This time last year, there was a tinge of excitement with fans contemplating the seemingly impossible: could they do it, could they really do it? Could Leicester be crowned champions?
The excitement has been replaced with dread: could they do it, could they really do it? Could the champions face the drop?
Leicester City are certainly not acting like Premier League leaders as they fell to 2-0 defeat to fellow relegation contenders, Swansea.
First-half goals from Alfie Mawson and Martin Olsson saw the Swans overtake the Foxes, moving up to 15th in the table.
The reigning champions remain just a point above the bottom three, extending their winless run on the road to 15 league games.
Their last away victory came last year in April against Sunderland, as part of their title-winning season. Since then, they have lost nine and drawn five.
Leicester are the only team in the top four English divisions without scoring a league goal in 2017. Their lacklustre attacking play continued at the Liberty Stadium, recording just one shot on target.
Swansea defender Mawson has netted three times since Paul Clement joined the club as manager last month. He added to his tally with a thumping volley on the 36th minute.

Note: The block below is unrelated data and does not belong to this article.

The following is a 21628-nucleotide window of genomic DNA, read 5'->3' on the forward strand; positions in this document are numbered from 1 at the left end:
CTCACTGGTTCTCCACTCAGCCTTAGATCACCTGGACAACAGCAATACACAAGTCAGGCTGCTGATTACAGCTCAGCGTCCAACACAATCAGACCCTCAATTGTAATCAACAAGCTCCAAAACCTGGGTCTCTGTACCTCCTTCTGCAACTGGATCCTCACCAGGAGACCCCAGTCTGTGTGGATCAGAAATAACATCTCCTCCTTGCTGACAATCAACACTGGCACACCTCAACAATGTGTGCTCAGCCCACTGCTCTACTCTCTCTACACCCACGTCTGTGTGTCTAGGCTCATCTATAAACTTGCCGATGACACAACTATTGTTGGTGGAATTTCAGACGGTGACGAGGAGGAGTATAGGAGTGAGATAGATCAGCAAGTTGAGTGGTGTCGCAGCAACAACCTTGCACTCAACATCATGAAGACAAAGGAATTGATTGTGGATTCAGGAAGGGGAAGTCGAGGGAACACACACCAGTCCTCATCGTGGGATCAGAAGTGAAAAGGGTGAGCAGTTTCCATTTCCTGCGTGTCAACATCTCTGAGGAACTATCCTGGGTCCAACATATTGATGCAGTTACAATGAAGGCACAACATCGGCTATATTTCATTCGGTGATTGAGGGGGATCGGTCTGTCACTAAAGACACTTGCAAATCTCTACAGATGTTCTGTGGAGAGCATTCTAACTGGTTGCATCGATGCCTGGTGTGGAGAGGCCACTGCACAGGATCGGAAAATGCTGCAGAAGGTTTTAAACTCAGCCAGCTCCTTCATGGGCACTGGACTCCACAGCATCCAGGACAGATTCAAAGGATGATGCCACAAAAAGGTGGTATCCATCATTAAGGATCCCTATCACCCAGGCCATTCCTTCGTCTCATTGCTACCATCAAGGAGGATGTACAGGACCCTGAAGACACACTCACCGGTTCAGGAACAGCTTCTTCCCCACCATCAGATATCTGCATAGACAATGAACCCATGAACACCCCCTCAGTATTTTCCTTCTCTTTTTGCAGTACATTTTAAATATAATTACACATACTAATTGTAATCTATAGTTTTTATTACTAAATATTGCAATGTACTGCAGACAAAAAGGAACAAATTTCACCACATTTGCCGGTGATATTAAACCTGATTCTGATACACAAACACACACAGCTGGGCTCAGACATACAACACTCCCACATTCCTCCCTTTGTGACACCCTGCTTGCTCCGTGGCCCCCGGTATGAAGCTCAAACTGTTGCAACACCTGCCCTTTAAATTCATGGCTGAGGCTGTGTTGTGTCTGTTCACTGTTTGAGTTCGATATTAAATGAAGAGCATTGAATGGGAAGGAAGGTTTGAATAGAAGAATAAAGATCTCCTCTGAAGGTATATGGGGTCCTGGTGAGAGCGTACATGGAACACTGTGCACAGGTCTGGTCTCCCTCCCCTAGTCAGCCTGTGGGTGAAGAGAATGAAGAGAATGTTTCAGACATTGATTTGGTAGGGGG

Kasper Schmeichel was at fault for the second goal, giving away the ball with a weak throw. Landing at Swans midfielder Tom Carroll's feet, he started a smart one-touch passing play with the ball finishing at Martin Olsson who scored with a firm strike.
Swansea under Clement have now won four of their six league games. After joining on January 2, the former Derby manager has lifted the Swans off the foot of the table and out of the relegation zone - earning him the Premier League Manager of the Month award.
Leicester offered a bit more resistance in the second half, but their only shot on target came from substitute Islam Slimani who was denied by a fine save from Lukasz Fabianski.
The answer to Leicester's relegation woes is: more goals. Riyad Mahrez and Jamie Vardy were feared for their attacking prowess last season, scoring 32 at this stage between them. During this campaign, they have scored just eight goals.
If Dry January becomes Dry February, and Dry March, April and May follow, they could become the first English champions since 1937 to be relegated the following season.